Providing a secure base & a safe haven – observation clip 3Three year old Niaz is trying to climb all the way across the climbing wall in the nursery garden. His key person Nadine is close by.
Good for looking at
- Attachment behaviour
- Secure base and safe haven
- Physical development
- COEL - active learning
Keep in mind
There is a subtle skilful balance to be made between helping a child have the confidence to be adventurous and stretch their capacities, from a secure base with their key person, and trying to force the child to do these things by not allowing him to have a secure base with his key person in the first place.
Peter Elfer et.al.2012
What evidence do you see of children:
- Using the key person as a secure base to explore from and begin to take risks?
- Seeking out their key person as a safe haven when they need comfort and reassurance?
- What were your thoughts about these clips? (watch clips – 1.4 CLIP 1 – 1.4 CLIP 2 & 1.4 CLIP 4 )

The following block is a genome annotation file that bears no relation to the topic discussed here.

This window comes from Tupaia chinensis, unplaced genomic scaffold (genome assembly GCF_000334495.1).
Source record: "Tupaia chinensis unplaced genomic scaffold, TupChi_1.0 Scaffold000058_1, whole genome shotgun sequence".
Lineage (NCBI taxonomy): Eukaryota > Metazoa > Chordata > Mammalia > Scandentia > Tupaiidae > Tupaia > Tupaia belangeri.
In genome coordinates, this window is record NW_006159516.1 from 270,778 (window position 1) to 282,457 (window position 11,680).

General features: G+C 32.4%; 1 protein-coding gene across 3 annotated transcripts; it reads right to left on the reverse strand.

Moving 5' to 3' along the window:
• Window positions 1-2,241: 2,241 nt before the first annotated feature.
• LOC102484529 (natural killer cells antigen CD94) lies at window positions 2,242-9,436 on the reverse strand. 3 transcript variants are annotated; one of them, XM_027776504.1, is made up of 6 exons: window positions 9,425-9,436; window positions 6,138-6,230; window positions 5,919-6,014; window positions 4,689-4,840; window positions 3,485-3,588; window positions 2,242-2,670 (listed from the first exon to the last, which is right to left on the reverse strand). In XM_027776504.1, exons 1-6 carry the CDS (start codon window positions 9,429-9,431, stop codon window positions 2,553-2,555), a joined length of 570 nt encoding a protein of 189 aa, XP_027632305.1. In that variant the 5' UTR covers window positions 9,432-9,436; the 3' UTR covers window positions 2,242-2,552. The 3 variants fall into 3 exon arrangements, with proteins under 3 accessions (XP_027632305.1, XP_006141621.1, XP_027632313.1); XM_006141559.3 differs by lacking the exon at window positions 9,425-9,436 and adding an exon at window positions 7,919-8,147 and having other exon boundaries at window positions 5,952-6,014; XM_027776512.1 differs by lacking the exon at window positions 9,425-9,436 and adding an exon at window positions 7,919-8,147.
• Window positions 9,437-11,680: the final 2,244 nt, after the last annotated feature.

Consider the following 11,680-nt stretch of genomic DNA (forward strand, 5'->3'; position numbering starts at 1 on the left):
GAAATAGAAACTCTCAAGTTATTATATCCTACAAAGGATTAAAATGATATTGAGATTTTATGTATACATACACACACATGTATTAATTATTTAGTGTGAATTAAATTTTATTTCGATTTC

- How do we create a sense of security and safe haven for our key children?
- Does being their key person mean being with them at all times? What challenges are there in providing a secure base for more than one child at a time?
- How do we support children with risk? What issues might a key person have to deal with when their children begin to branch out and take risks?
- What is the potential impact on the key person when dealing with a child’s distress?
- From the discussions that you have had during this session, decide what actions you or your group need to put in place. Including making time to do observations in your setting?
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